On Wednesday, 21 April at 9:00am EDT, E3G hosted a panel discussion on strengthening global cooperation on climate resilience.
Global cooperation on climate resilience remains fragmented and under-resourced. No country or institution is currently well prepared for the climate-driven impacts and shocks that are already occurring, and will be likely to worsen considerably in the coming years. Globally, there is no clear locus for climate resilience coordination in the international system. Adaptation work in bilateral and multilateral development institutions is mostly at the project level, and stove-piped in particular sectors.
This year presents a unique opportunity to strengthen global cooperation on resilience, both for its immediate benefits and to help improve the politics of global climate change by responding to the needs of the most vulnerable countries and groups. In light of President Biden’s January 27 Executive Order, and in particular, Section 211, which calls for agency heads to develop action plans to bolster adaptation and increase resilience to the impacts of climate change, the US is in a strong position to help the international community chart a path forward on resilience cooperation and coordination.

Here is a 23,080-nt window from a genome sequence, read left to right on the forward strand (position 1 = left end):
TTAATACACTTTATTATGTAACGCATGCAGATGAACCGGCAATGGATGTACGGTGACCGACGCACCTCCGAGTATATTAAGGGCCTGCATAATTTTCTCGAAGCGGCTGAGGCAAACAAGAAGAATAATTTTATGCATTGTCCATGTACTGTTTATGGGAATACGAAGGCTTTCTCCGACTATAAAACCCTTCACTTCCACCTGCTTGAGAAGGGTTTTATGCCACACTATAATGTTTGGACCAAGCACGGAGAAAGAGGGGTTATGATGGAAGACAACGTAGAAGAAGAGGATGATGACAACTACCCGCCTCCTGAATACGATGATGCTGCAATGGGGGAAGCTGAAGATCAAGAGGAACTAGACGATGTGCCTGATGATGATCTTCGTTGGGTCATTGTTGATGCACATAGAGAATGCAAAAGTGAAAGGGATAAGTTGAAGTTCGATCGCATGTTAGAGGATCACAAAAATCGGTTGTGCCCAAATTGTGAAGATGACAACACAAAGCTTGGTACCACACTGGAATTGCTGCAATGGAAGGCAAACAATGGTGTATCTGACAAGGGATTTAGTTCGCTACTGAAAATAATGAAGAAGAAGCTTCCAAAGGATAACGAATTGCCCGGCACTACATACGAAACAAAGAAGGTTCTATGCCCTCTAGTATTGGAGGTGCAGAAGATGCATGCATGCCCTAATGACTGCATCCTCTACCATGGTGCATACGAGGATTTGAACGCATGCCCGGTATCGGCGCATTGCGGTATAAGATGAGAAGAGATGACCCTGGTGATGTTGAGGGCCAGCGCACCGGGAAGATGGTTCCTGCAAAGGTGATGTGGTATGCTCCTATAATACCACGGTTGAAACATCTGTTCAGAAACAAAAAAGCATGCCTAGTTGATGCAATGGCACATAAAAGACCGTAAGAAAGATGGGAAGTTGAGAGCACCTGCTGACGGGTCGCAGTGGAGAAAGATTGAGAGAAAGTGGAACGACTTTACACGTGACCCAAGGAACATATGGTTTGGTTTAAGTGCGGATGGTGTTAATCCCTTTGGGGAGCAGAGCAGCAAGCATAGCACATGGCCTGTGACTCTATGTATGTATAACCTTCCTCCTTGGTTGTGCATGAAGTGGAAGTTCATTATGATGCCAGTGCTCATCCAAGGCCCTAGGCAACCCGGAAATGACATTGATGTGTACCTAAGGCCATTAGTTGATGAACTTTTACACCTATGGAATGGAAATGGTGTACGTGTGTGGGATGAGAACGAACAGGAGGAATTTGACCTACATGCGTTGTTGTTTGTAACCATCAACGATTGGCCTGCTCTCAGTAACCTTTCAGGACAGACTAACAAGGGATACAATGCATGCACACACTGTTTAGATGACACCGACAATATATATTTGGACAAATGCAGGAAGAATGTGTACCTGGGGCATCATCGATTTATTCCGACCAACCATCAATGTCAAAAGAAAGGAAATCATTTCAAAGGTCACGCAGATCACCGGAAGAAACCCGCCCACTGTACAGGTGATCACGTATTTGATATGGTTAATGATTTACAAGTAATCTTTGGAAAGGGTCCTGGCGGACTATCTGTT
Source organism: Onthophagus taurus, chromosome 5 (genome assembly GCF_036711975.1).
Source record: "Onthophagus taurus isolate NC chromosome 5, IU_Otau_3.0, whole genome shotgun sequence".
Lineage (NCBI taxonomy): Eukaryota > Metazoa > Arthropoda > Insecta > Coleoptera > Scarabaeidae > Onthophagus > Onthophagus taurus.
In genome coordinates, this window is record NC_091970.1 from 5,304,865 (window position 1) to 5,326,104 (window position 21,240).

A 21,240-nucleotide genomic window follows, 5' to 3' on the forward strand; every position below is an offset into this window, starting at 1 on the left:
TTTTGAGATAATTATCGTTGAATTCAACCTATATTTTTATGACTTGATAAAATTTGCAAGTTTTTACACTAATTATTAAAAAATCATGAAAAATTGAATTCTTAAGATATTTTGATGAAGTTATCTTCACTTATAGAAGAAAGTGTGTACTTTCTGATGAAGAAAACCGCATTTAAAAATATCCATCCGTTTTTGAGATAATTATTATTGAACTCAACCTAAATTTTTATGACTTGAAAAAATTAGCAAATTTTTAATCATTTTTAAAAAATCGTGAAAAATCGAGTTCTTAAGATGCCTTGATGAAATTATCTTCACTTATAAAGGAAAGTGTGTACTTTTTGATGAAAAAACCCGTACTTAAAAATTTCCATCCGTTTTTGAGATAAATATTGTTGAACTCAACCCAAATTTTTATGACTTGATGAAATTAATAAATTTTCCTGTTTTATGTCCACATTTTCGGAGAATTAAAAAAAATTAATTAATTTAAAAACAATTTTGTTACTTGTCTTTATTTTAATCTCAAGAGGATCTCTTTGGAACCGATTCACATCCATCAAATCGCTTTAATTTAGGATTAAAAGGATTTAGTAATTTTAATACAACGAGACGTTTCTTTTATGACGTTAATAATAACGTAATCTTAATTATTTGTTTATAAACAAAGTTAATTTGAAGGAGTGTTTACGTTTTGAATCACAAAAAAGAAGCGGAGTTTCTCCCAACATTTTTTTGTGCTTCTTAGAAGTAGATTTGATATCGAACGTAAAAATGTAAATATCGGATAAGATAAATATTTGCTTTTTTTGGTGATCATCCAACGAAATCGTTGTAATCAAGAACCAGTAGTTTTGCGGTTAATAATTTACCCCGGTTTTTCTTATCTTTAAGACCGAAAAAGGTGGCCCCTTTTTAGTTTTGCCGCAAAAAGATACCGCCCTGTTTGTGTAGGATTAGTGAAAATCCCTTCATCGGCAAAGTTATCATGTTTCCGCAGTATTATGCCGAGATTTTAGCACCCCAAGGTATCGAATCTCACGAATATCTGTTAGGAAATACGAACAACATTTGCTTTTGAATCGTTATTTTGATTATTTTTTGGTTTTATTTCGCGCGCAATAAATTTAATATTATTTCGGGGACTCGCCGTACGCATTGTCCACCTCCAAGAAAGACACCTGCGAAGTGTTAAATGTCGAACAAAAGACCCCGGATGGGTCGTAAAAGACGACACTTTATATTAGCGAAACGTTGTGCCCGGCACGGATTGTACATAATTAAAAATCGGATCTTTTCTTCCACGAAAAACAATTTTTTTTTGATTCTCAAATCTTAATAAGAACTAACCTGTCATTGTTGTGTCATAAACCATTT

This panel discussed why progress on resilience has been slow, what kinds of international and national governance system reforms are needed to fully integrate climate risks and opportunities into international and national economic management and how countries can work together to deliver them.
Alice Hill, David M. Rubenstein Senior Fellow for Energy and the Environment, Council on Foreign Relations
Selwin Hart, Special Adviser to the UN Secretary-General on Climate Action and Assistant Secretary-General for the Climate Action Team
Sinead Walsh, Deputy Director General of Irish Aid and Africa & Climate Envoy at Ireland’s Department of Foreign Affairs.
Kitty van der Heijden, Director General for International Cooperation at the Dutch Ministry of Foreign Affairs.